This homemade tahini recipe is easy to make with 3 ingredients and tastes so deliciously nutty and creamy.
Ever tried making homemade tahini? ♡
This beloved creamy and nutty Middle Eastern condiment is actually very easy to make from scratch with just three ingredients — sesame seeds, oil and salt. It comes together quickly in about 10 minutes using either a food processor or high-speed blender. And while there’s definitely nothing wrong with store-bought tahini, I have to say that nothing rivals the fresh flavor that comes with making a homemade batch with freshly-toasted sesame seeds. So rich and delicious!
I’ve included all of my best tips below for how to make tahini, plus a list of suggestions for all sorts of delicious ways to put it to use. I’m of course a huge fan of using it in classic dips like hummus or baba ganoush, but it’s also fantastic in everything from salad dressings to smoothies, baked goods, marinades and beyond.
So the next time you’re craving a recipe that uses tahini, round up some sesame seeds and let’s blend up a quick batch of DIY tahini together!
Homemade Tahini Ingredients
Here are a few notes about the two homemade tahini ingredients you will need to make this recipe:
Sesame Seeds: These tiny seeds are the heart and soul of tahini, delivering their unique nutty flavor and rich oils. Be sure to purchase raw (untoasted) sesame seeds. And I recommend hulled sesame seeds, if possible, which will yield a creamier texture, but unhulled sesame seeds can still work well too.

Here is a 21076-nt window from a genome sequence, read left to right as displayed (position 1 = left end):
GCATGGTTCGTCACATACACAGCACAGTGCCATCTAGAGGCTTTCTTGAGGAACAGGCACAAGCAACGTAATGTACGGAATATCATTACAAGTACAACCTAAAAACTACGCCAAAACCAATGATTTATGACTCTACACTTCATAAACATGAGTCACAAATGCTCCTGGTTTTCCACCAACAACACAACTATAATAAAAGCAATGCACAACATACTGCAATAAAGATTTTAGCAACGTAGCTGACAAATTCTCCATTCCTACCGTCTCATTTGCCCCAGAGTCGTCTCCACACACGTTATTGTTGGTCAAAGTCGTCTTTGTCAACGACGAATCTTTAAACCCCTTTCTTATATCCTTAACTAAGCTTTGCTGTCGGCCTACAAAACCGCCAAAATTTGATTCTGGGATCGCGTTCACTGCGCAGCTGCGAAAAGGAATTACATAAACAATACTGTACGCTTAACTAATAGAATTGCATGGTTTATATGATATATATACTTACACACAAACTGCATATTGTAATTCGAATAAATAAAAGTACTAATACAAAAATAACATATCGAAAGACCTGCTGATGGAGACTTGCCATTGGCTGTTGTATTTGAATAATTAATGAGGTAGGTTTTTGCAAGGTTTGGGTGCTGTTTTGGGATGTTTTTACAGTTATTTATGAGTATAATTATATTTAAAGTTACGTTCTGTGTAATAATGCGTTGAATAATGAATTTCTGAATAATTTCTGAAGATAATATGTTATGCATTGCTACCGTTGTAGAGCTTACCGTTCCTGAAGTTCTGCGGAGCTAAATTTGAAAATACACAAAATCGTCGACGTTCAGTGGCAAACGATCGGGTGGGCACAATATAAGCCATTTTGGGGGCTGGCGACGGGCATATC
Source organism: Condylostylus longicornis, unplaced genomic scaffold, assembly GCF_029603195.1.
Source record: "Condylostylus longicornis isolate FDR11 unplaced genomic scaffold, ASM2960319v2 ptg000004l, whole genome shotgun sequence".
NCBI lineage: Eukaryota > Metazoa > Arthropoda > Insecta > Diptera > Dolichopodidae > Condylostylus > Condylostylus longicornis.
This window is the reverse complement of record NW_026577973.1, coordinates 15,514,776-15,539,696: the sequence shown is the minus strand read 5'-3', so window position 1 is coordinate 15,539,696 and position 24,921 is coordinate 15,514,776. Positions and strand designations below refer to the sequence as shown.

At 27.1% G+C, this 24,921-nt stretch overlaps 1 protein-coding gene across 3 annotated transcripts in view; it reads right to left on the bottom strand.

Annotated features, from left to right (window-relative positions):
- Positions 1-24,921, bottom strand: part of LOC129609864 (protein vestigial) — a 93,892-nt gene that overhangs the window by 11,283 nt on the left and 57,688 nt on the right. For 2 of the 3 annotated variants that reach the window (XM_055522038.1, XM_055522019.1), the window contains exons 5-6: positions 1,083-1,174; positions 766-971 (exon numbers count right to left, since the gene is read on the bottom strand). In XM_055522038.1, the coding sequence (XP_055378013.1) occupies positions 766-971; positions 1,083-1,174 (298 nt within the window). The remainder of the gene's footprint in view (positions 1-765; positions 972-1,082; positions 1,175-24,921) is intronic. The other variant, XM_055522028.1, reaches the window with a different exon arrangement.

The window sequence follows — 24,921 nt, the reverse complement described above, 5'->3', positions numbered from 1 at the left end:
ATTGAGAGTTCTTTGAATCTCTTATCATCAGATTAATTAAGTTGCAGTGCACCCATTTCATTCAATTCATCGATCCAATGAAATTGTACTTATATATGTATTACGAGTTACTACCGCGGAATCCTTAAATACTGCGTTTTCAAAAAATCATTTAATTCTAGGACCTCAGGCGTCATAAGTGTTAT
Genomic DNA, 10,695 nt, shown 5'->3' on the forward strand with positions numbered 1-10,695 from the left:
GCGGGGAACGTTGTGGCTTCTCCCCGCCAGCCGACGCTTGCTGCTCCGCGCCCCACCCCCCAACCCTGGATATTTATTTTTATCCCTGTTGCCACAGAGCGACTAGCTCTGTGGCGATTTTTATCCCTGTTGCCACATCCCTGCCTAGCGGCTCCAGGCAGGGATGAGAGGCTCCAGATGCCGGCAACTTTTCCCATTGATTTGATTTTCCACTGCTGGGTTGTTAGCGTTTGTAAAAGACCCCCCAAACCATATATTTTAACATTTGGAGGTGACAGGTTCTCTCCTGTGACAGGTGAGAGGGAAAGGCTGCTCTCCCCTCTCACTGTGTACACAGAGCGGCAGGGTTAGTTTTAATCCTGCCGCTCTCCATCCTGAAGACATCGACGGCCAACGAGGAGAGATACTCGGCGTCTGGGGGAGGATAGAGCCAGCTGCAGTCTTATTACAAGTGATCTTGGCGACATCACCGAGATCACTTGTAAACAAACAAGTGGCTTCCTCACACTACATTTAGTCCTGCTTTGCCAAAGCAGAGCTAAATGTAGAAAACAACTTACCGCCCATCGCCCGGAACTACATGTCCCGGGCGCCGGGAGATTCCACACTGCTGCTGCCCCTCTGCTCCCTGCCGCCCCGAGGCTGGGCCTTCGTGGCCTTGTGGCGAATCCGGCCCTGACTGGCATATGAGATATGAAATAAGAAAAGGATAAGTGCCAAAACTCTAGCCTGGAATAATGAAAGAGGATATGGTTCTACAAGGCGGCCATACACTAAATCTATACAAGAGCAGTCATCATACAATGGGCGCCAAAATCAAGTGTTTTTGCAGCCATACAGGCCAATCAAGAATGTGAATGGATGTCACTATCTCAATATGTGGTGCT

Oil: With just two ingredients, the flavor of the oil that you choose will definitely shine through. I typically use a mild extra-virgin olive oil, but grapeseed oil, sunflower oil, avocado oil, or an untoasted sesame oil would also work well.
Salt: I like adding a small pinch of fine sea salt to homemade tahini to bring out the best of those nutty flavors.
How To Make Tahini
Full instructions for how to make tahini are included in the recipe below, but here are a few additional tips to help with the process:
Toast. I prefer to lightly toast the sesame seeds in a sauté pan on the stovetop since it only takes a few minutes, but you can toast them in the oven if you prefer. The goal here is just to very lightly toast the seeds — we mainly want to heat them thoroughly and have them take on a tiny bit of golden color. You don’t want them to turn a medium or dark golden brown.